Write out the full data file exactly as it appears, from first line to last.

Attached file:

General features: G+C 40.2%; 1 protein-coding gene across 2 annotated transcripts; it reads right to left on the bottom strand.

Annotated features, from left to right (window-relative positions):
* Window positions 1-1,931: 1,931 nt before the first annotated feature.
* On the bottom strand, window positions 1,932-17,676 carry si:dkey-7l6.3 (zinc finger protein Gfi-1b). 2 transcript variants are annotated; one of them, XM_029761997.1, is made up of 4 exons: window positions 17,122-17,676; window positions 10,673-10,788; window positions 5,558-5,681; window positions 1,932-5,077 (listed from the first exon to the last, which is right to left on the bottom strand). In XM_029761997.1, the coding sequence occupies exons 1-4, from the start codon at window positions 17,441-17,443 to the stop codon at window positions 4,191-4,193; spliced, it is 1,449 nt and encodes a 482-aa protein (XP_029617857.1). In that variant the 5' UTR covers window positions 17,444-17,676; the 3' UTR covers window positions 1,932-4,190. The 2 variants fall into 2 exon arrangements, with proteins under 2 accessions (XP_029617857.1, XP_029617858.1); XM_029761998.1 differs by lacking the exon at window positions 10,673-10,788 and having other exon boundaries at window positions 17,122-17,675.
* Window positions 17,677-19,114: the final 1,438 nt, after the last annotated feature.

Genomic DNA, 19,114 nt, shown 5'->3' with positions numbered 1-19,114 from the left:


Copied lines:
General features: G+C 40.2%; 1 protein-coding gene across 2 annotated transcripts; it reads right to left on the bottom strand.

Annotated features, from left to right (window-relative positions):
* Window positions 1-1,931: 1,931 nt before the first annotated feature.
* On the bottom strand, window positions 1,932-17,676 carry si:dkey-7l6.3 (zinc finger protein Gfi-1b). 2 transcript variants are annotated; one of them, XM_029761997.1, is made up of 4 exons: window positions 17,122-17,676; window positions 10,673-10,788; window positions 5,558-5,681; window positions 1,932-5,077 (listed from the first exon to the last, which is right to left on the bottom strand). In XM_029761997.1, the coding sequence occupies exons 1-4, from the start codon at window positions 17,441-17,443 to the stop codon at window positions 4,191-4,193; spliced, it is 1,449 nt and encodes a 482-aa protein (XP_029617857.1). In that variant the 5' UTR covers window positions 17,444-17,676; the 3' UTR covers window positions 1,932-4,190. The 2 variants fall into 2 exon arrangements, with proteins under 2 accessions (XP_029617857.1, XP_029617858.1); XM_029761998.1 differs by lacking the exon at window positions 10,673-10,788 and having other exon boundaries at window positions 17,122-17,675.
* Window positions 17,677-19,114: the final 1,438 nt, after the last annotated feature.

Genomic DNA, 19,114 nt, shown 5'->3' with positions numbered 1-19,114 from the left: